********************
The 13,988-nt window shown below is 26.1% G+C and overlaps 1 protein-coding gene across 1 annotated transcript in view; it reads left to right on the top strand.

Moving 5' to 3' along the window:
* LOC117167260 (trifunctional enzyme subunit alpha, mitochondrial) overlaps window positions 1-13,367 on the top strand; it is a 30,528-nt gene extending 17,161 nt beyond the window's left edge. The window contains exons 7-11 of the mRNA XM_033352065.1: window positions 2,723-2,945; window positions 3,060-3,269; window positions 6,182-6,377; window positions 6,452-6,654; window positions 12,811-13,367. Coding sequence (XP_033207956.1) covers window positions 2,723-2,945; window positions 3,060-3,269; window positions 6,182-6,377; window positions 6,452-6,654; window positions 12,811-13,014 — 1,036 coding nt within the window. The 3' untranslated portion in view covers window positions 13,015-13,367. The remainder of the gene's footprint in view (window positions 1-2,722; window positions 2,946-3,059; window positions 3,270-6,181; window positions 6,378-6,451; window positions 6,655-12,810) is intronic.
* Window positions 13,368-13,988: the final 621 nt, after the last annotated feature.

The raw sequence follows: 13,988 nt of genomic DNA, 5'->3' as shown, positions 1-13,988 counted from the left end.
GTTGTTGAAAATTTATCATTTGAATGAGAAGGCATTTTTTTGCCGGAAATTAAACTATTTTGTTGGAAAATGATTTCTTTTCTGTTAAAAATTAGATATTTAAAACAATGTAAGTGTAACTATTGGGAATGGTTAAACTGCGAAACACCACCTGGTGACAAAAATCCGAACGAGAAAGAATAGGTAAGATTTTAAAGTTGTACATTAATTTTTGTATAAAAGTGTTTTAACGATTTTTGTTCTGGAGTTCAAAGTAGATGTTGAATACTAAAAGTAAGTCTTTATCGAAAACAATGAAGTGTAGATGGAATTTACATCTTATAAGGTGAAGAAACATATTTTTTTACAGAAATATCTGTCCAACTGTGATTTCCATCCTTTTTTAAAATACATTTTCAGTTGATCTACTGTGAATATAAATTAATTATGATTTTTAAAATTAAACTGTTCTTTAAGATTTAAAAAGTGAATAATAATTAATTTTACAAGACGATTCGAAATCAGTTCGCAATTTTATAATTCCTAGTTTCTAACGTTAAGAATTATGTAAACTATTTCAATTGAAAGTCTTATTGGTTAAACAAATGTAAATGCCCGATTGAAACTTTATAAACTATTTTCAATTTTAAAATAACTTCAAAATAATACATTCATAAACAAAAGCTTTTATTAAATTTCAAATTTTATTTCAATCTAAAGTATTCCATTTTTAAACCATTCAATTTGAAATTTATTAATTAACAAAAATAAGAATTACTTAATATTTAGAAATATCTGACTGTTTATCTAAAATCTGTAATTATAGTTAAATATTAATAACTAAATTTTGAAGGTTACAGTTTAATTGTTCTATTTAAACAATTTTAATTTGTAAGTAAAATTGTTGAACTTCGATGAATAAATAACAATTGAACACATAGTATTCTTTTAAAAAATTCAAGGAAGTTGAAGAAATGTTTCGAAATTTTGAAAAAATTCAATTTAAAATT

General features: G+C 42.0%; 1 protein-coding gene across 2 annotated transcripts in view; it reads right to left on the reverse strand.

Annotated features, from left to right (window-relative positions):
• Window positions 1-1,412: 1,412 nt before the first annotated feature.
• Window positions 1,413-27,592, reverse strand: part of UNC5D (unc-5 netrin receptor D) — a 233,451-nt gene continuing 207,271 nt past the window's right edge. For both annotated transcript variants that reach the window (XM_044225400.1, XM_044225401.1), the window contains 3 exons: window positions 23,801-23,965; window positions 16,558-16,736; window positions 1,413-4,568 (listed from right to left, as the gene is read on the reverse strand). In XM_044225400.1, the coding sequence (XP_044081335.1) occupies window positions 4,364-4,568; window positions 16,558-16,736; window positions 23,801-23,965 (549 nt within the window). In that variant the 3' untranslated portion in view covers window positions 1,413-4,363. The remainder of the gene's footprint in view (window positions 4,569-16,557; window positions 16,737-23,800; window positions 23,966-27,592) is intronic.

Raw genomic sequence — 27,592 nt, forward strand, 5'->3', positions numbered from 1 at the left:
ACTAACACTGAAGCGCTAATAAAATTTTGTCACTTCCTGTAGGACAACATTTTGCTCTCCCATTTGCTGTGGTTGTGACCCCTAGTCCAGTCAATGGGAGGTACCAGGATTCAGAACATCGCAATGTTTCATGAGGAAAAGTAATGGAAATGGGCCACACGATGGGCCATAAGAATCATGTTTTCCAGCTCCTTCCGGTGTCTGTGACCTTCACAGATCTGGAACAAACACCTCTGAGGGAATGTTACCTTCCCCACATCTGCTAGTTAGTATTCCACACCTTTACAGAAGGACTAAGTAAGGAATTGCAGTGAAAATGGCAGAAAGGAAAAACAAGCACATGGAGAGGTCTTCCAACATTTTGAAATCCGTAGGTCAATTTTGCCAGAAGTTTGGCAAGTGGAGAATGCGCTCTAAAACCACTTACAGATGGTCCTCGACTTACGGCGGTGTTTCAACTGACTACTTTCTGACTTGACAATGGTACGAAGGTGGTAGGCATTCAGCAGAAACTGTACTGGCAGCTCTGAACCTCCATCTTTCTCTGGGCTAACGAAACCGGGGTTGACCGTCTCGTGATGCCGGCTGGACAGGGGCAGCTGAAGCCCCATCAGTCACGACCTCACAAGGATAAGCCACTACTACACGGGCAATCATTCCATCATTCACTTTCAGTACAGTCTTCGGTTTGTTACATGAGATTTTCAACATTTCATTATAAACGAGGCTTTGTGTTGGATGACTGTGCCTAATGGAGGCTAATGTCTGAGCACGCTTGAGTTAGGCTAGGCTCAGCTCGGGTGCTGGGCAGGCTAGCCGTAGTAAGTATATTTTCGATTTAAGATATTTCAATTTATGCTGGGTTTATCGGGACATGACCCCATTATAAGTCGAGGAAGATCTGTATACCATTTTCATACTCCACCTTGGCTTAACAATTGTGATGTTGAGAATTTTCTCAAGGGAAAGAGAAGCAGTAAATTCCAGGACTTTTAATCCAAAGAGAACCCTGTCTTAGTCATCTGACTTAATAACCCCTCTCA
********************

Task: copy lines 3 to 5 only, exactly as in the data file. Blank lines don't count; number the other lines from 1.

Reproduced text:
* LOC117167260 (trifunctional enzyme subunit alpha, mitochondrial) overlaps window positions 1-13,367 on the top strand; it is a 30,528-nt gene extending 17,161 nt beyond the window's left edge. The window contains exons 7-11 of the mRNA XM_033352065.1: window positions 2,723-2,945; window positions 3,060-3,269; window positions 6,182-6,377; window positions 6,452-6,654; window positions 12,811-13,367. Coding sequence (XP_033207956.1) covers window positions 2,723-2,945; window positions 3,060-3,269; window positions 6,182-6,377; window positions 6,452-6,654; window positions 12,811-13,014 — 1,036 coding nt within the window. The 3' untranslated portion in view covers window positions 13,015-13,367. The remainder of the gene's footprint in view (window positions 1-2,722; window positions 2,946-3,059; window positions 3,270-6,181; window positions 6,378-6,451; window positions 6,655-12,810) is intronic.
* Window positions 13,368-13,988: the final 621 nt, after the last annotated feature.

The raw sequence follows: 13,988 nt of genomic DNA, 5'->3' as shown, positions 1-13,988 counted from the left end.